Business

A brexit deal for services

Any future relationship with the EU will need to ensure that the UK's service sector is not constrained in a post-Brexit world

IN last month’s column I examined the need for a Brexit trade deal which would allow Northern Ireland’s manufacturing companies to have a close and frictionless trading relationship with the European Union. Now I'll explore the need for a good trade deal for the services sector and where government progress has been made in that regard.

The Brexit debate is often dominated by the problems around the movement of goods - which is of course vitally important to Northern Ireland’s manufacturing, retail and agricultural sectors.

But the local economy, and indeed the entire UK economy, is dominated by services, so any future relationship with the EU will need to ensure that our service sectors (such as accountancy, legal services, communications, consultancy etc) are not constrained in a post-Brexit world.

In July, the UK government released a White Paper setting out its most detailed negotiating position to date, including services. The CBI believes that in some areas the government has made relatively good progress towards setting out its intentions for services trade. However, concerns remain for other areas where a lot more detail is needed.

The EU single market for services is not complete in the same way the single market for goods is. The rules for some sectors – like financial services and broadcasting – are deeply integrated between the UK and EU, while others rely on cross-sector rules to enable trade. This means that services need a deal that is different from the deal for goods, but not one that damages market access.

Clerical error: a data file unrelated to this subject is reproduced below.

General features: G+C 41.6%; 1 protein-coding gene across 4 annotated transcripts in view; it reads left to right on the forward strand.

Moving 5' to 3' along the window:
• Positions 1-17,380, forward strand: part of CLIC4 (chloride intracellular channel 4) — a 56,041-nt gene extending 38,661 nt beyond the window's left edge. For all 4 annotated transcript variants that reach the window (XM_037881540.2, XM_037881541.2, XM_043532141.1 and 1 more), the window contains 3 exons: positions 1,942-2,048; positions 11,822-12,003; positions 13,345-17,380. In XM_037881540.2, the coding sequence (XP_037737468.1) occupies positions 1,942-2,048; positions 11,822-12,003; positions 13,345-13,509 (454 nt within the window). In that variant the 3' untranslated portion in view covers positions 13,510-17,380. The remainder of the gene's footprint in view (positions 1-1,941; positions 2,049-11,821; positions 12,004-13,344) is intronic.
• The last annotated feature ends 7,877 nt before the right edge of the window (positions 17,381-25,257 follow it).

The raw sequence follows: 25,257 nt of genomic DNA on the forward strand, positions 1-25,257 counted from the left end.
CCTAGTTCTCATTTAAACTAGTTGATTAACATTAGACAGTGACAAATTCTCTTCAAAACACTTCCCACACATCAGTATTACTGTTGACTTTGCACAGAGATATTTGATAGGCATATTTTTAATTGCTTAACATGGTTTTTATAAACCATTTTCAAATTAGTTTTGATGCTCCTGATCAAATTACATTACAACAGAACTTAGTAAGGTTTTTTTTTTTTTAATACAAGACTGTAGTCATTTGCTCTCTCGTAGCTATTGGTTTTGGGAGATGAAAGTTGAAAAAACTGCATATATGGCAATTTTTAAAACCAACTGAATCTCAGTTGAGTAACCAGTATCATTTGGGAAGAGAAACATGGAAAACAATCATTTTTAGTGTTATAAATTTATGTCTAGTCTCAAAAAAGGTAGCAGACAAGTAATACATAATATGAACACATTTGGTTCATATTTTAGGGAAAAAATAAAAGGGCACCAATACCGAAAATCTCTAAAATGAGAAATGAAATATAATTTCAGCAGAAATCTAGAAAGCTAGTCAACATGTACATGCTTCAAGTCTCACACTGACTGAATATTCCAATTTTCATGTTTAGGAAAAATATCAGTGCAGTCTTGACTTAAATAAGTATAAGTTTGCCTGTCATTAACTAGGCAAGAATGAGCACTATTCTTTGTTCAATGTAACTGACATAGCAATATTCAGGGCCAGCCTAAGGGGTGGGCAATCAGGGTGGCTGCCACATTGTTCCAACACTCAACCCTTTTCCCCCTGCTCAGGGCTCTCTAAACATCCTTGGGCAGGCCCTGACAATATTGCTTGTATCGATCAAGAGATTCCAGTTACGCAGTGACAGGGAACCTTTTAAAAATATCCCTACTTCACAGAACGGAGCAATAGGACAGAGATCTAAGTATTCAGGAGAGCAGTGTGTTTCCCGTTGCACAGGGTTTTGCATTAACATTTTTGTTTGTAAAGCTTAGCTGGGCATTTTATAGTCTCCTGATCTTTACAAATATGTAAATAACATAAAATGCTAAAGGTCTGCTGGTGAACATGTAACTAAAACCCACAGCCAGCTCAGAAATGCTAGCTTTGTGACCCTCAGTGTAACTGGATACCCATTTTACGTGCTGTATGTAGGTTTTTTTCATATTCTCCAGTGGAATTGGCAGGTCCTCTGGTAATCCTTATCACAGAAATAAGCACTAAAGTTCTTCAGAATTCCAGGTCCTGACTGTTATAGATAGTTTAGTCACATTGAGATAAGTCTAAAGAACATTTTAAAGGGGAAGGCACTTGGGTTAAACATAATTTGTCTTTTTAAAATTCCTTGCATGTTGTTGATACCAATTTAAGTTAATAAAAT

Using a red/amber/green rating system, the CBI has rated the government’s progress on five key issues that are needed to deliver a good deal for services post Brexit.

:: Avoiding a cliff edge (amber warning)

The biggest priority for services trade is securing a transitional period after the UK leaves the EU, to avoid a sudden drop off in market access. For many key services sectors, leaving the EU without a transitional period would mean a sudden inability to provide services legally across borders. The status of legal contracts agreed pre-Brexit must also be addressed.

Many local service companies are worried that their EU clients might use Brexit as a 'free pass' to walk away from contractual obligations, while EU clients have policies with UK insurers and banks are worried they will be prevented from receiving payments under claims or access loan facilitates agreed pre-Brexit. Both UK and EU negotiators must move quickly to agree the withdrawal agreement, including the legal status of contracts to provide clarity, certainty and continuity for services firms.

:: Negotiating mutual market access (red alert)

There are several highly regulated services sectors strongly affected by EU rules that allow them to trade. Without a comprehensive agreement, key sectors including broadcasting, energy, transport, financial services and professional and business services may be prevented trading between the UK and EU.